OUP user menu

The evolving role of sirolimus in renal transplantation

P. Dupont, A.N. Warrens
DOI: http://dx.doi.org/10.1093/qjmed/hcg072 401-409 First published online: 1 June 2003


Sirolimus (rapamycin) is a macrolide antibiotic isolated from the fungus Streptomyces hygroscopicus1 first identified in soil samples from Easter Island. Structurally similar to the calcineurin inhibitor (CNI) tacrolimus (Figure 1), it shares its potent immunosuppressive properties, but with a novel mechanism of action (Figure 2). Initial clinical trials have focussed on its use as adjunctive therapy, substituting for the anti-metabolite azathioprine. However, given that it lacks the nephrotoxicity of the CNIs (cyclosporin and tacrolimus), it has the potential to supplant these agents as baseline immunosuppressive therapy following renal transplantation, and offers the added potential benefit of promoting immunological tolerance.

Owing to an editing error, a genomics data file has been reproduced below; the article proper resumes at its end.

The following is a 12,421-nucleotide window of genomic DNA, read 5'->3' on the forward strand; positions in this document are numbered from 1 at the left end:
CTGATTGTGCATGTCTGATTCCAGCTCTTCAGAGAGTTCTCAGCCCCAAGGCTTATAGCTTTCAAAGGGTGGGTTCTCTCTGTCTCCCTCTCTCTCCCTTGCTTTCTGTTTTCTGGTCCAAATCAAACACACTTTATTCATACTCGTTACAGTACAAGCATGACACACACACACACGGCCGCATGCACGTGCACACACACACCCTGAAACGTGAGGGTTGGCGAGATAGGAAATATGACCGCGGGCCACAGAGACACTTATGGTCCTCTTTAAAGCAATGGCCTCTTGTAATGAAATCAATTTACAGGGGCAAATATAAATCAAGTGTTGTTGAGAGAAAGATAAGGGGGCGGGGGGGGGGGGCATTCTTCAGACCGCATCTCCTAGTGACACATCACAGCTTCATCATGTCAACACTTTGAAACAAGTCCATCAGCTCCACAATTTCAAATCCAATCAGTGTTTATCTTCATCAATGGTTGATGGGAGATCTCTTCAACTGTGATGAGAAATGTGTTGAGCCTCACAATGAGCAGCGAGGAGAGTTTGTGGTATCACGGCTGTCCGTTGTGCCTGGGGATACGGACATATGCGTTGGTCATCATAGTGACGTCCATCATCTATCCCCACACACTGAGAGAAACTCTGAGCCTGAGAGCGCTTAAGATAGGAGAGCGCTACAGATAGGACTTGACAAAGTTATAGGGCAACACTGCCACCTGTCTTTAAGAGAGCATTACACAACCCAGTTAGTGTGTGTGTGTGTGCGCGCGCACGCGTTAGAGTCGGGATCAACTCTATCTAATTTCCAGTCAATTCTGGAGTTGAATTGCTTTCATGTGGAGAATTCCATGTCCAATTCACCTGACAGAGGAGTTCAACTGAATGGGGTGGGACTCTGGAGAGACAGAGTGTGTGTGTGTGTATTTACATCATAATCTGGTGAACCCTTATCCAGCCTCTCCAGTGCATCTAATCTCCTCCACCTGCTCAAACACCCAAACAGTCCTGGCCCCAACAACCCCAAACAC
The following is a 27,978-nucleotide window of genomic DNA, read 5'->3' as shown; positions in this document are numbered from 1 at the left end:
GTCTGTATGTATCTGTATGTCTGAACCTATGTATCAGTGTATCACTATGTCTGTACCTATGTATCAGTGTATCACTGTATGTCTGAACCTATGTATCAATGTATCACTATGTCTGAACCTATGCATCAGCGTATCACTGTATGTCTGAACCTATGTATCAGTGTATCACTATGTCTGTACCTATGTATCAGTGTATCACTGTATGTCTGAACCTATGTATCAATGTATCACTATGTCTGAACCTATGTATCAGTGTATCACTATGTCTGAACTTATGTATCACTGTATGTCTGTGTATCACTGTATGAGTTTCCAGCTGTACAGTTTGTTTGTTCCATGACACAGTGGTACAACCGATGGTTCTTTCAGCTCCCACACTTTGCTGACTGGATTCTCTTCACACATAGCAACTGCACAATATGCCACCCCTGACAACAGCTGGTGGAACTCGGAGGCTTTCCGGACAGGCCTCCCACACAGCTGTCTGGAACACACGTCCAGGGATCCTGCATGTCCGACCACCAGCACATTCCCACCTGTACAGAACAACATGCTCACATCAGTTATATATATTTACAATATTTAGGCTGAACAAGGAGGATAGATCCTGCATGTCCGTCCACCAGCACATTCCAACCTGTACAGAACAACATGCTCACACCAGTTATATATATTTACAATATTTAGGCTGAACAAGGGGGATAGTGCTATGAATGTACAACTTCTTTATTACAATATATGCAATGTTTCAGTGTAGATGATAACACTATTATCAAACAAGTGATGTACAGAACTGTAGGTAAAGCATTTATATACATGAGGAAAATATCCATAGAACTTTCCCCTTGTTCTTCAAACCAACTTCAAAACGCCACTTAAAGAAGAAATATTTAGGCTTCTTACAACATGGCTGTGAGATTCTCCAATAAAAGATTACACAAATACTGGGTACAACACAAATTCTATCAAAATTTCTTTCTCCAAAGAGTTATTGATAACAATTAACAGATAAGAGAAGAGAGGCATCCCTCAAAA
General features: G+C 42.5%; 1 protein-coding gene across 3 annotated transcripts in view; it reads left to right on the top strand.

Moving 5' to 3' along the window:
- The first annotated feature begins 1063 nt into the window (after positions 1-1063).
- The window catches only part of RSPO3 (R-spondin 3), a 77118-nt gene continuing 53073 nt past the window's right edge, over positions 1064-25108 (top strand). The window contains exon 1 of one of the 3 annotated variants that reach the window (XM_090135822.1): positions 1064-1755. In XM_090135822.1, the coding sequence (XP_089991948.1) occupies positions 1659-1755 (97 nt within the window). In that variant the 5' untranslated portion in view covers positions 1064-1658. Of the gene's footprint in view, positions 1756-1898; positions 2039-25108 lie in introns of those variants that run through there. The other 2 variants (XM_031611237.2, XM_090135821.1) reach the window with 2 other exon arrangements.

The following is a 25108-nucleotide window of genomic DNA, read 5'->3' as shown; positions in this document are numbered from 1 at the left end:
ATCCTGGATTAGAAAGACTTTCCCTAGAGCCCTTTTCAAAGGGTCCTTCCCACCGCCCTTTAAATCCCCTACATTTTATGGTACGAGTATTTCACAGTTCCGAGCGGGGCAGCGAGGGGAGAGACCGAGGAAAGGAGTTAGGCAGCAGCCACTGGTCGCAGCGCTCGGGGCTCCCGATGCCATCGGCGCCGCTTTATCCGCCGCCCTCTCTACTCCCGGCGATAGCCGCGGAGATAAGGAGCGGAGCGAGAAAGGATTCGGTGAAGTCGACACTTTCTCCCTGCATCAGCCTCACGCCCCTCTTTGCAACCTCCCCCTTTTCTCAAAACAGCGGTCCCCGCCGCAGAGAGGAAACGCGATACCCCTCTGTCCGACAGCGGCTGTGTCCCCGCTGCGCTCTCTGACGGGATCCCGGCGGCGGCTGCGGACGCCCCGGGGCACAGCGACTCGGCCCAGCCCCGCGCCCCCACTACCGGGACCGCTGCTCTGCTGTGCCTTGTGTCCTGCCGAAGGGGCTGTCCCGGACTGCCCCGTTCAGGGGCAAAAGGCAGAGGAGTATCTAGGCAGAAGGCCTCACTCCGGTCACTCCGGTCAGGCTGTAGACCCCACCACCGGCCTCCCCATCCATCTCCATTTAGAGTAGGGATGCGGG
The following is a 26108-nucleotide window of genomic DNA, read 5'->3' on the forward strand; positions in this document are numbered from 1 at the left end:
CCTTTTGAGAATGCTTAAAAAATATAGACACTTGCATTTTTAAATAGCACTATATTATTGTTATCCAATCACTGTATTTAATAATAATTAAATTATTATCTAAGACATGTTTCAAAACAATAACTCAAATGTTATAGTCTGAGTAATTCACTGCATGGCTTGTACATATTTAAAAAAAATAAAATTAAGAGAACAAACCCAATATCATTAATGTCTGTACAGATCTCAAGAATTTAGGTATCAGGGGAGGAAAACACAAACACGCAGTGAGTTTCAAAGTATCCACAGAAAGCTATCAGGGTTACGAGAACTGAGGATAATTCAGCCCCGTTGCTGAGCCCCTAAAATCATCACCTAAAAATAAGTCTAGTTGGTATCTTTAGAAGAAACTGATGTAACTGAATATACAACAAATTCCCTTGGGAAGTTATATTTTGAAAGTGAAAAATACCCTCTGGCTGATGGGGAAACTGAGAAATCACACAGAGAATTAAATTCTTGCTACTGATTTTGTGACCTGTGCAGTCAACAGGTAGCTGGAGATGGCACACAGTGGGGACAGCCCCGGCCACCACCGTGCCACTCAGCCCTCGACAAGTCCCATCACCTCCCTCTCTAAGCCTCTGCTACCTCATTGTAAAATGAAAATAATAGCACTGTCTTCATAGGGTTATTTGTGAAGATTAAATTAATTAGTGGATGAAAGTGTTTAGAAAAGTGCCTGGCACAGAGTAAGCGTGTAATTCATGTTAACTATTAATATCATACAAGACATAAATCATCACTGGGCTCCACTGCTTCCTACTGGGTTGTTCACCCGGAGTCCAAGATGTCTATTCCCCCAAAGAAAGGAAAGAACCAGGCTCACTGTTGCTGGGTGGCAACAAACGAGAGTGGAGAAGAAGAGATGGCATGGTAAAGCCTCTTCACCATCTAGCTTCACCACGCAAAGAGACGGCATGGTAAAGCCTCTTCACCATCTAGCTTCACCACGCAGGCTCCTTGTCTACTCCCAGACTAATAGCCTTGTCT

Figure 1.

Structure of sirolimus. Sirolimus (rapamycin) is a macrocyclic lactone structurally similar to tacrolimus (FK506).

Figure 2.